That said, I do have a school ritual left over from graduate school that I am going to capitalize on here at West Toast. I looove to sit and read in bars. I find that when I am in a crowded and noisy environment, I am able to ignore what is going on around me and focus in a better way. Thus every week I've been posting up at least one night a week at my favorite location in Corvallis, Les Caves, to get in some reading and try out something new. At least for a while, that is what I'll be posting about on here.
Beer and Psychology!!!
Last week beer was for breakfast, and breakfast was good. I sampled Oakshire Brewing Company's Heart Shaped Box - a bourbon-barrel aged espresso stout made with bing cherries. My book - In Praise of Slowness by Carl Honore. It seemed apt that I'd read a book about the benefits of slowing life down while having a beer, brunch, conversation, and watching hailstones pelt the street outside. I enjoyed the mixture of intense flavors in the beer. The powerful coffee flavor made it apt to drink this beer in the morning. There was a light tartness of cherry throughout, that lingered with the bitter of the coffee at the end. I did not detect much of the bourbon, but did find wonderful vanilla on the nose that stayed with me into the taste. The mouth feel was low in carbonation, and smooth, which surprised me considering how thick and dark the beer appeared in the glass. I paired my brew up with a side of potatoes and sausage, and found that the sour/bitter sensibilities of the beer stood wonderfully with the spice and grease of my breakfast meat. All in all it was a great brunch.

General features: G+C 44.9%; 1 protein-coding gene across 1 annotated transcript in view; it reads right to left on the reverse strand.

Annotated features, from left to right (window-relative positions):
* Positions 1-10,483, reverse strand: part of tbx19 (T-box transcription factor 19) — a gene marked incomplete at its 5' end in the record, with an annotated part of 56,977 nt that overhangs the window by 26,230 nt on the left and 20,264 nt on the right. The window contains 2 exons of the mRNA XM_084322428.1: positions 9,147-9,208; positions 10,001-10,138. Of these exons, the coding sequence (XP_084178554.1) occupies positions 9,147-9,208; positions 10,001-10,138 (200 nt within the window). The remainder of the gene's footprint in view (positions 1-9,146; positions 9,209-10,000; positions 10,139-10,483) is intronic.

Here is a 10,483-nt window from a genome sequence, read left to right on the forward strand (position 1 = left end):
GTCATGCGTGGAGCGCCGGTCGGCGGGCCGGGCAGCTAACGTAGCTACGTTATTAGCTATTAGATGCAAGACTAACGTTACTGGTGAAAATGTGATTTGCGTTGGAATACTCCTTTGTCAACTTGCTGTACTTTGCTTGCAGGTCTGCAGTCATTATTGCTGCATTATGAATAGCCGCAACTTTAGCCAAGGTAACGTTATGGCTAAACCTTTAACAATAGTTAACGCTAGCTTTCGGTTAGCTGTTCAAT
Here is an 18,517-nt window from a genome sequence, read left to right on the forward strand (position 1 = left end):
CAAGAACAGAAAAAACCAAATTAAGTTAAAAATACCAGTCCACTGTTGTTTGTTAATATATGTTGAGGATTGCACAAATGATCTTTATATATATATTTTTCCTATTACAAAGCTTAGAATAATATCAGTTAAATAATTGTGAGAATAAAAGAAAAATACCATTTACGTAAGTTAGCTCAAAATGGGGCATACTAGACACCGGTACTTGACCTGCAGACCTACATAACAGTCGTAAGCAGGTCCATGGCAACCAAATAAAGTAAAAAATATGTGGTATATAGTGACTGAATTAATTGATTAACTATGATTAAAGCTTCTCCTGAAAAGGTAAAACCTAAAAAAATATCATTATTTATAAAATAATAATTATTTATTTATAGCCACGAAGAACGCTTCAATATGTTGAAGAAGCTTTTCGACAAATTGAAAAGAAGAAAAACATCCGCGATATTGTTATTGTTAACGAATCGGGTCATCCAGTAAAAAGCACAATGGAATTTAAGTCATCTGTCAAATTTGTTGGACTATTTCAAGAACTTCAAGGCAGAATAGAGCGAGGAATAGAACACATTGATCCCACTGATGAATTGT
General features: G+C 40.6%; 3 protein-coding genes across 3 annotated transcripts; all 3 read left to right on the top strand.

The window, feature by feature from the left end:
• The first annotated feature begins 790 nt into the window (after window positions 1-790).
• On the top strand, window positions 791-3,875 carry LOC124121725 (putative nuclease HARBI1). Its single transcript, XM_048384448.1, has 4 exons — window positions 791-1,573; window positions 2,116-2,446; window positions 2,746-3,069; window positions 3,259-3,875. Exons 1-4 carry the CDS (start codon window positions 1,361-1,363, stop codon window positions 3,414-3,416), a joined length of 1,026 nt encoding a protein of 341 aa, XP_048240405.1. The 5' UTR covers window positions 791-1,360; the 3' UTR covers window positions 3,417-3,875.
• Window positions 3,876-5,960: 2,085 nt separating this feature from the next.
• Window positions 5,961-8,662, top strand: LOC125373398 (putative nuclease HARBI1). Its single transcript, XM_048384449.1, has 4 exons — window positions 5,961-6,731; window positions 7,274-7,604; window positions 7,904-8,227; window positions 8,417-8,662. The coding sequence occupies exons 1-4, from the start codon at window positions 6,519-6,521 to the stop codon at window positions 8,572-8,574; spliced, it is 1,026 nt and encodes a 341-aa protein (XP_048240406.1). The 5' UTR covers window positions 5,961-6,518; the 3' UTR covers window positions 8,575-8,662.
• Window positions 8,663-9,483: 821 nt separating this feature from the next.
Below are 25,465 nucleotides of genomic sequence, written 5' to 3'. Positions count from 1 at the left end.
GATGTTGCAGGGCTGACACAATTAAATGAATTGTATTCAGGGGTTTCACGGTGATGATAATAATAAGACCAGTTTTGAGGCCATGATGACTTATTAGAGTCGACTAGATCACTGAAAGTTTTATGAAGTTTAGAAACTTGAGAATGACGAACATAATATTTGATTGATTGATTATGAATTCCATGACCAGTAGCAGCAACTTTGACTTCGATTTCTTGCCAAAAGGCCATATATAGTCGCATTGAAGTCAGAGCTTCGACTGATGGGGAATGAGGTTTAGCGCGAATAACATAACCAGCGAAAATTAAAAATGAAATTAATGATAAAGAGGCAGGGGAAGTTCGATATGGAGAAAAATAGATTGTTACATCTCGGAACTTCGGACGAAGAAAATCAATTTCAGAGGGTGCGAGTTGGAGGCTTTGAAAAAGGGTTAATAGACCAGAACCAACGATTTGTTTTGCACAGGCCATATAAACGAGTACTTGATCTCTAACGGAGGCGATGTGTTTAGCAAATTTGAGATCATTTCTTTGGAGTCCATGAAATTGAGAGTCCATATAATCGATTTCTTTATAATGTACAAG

My reading proved to be very interesting as well - I'll share with you a quote from Honore, who posits that the fast-paced world has led people to impatience, rage, and decreases in coping skills.
"In a way, we are all fast thinkers now. Our impatience is so implacable that, as actress-author Carrie Fisher quipped, even "instant gratification takes too long." This partly explains the chronic frustration that bubbles just below the surface of modern life." p. 12
(apologies for no art in this post - it was impromptu and thus I did not have a camera)